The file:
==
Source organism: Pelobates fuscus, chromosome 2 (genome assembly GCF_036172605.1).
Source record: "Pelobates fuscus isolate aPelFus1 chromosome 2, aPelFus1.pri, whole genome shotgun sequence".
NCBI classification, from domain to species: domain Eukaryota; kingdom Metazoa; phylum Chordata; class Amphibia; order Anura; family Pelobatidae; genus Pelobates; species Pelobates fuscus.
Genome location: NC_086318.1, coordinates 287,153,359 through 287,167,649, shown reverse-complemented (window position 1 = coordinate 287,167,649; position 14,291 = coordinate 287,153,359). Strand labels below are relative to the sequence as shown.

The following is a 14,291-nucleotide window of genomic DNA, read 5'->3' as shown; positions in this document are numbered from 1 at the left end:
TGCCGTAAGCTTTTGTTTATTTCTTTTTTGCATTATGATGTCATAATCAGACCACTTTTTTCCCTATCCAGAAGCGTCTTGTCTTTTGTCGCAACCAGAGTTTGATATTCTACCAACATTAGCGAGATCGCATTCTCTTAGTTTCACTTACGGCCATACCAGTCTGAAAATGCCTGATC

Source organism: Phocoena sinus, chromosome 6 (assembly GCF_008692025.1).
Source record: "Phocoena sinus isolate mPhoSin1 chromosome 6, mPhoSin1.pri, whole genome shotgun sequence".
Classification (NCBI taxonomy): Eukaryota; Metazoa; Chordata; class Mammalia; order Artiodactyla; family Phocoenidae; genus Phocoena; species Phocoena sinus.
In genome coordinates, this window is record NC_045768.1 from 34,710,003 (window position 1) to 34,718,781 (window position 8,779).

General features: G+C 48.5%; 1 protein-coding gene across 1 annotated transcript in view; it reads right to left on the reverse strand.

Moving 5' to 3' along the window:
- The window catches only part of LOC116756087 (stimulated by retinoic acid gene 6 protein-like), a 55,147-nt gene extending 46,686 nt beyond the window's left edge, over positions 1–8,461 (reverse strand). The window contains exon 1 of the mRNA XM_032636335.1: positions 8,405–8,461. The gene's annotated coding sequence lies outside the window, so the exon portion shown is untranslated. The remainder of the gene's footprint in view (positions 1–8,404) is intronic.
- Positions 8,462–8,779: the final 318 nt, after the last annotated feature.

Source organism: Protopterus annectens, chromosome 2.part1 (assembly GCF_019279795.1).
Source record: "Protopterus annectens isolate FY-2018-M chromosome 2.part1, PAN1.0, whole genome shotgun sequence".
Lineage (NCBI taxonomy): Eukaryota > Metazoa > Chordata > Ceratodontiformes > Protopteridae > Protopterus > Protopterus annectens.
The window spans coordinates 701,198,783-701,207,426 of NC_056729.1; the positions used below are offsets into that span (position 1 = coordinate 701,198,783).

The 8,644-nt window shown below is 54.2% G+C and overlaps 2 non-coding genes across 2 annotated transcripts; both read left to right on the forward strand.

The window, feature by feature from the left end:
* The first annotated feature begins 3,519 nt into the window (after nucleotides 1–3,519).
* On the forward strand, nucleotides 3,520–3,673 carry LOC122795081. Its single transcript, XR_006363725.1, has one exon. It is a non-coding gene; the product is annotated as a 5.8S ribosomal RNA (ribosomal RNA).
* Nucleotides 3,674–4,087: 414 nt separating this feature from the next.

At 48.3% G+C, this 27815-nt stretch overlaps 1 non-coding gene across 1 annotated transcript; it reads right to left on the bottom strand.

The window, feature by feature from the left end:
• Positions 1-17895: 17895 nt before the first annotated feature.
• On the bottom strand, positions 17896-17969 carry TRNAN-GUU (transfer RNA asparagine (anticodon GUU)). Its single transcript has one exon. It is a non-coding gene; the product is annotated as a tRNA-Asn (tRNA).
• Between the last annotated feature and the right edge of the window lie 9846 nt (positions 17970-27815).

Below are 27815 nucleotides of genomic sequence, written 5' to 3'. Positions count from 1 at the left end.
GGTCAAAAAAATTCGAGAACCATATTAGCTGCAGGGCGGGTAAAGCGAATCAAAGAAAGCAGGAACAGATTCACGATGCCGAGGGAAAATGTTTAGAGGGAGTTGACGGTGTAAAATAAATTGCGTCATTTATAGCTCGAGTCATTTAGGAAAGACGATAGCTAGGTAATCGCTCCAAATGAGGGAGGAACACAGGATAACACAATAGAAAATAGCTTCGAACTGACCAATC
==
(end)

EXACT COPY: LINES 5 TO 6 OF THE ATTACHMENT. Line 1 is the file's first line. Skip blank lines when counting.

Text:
The following is a 14,291-nucleotide window of genomic DNA, read 5'->3' as shown; positions in this document are numbered from 1 at the left end:
TGCCGTAAGCTTTTGTTTATTTCTTTTTTGCATTATGATGTCATAATCAGACCACTTTTTTCCCTATCCAGAAGCGTCTTGTCTTTTGTCGCAACCAGAGTTTGATATTCTACCAACATTAGCGAGATCGCATTCTCTTAGTTTCACTTACGGCCATACCAGTCTGAAAATGCCTGATC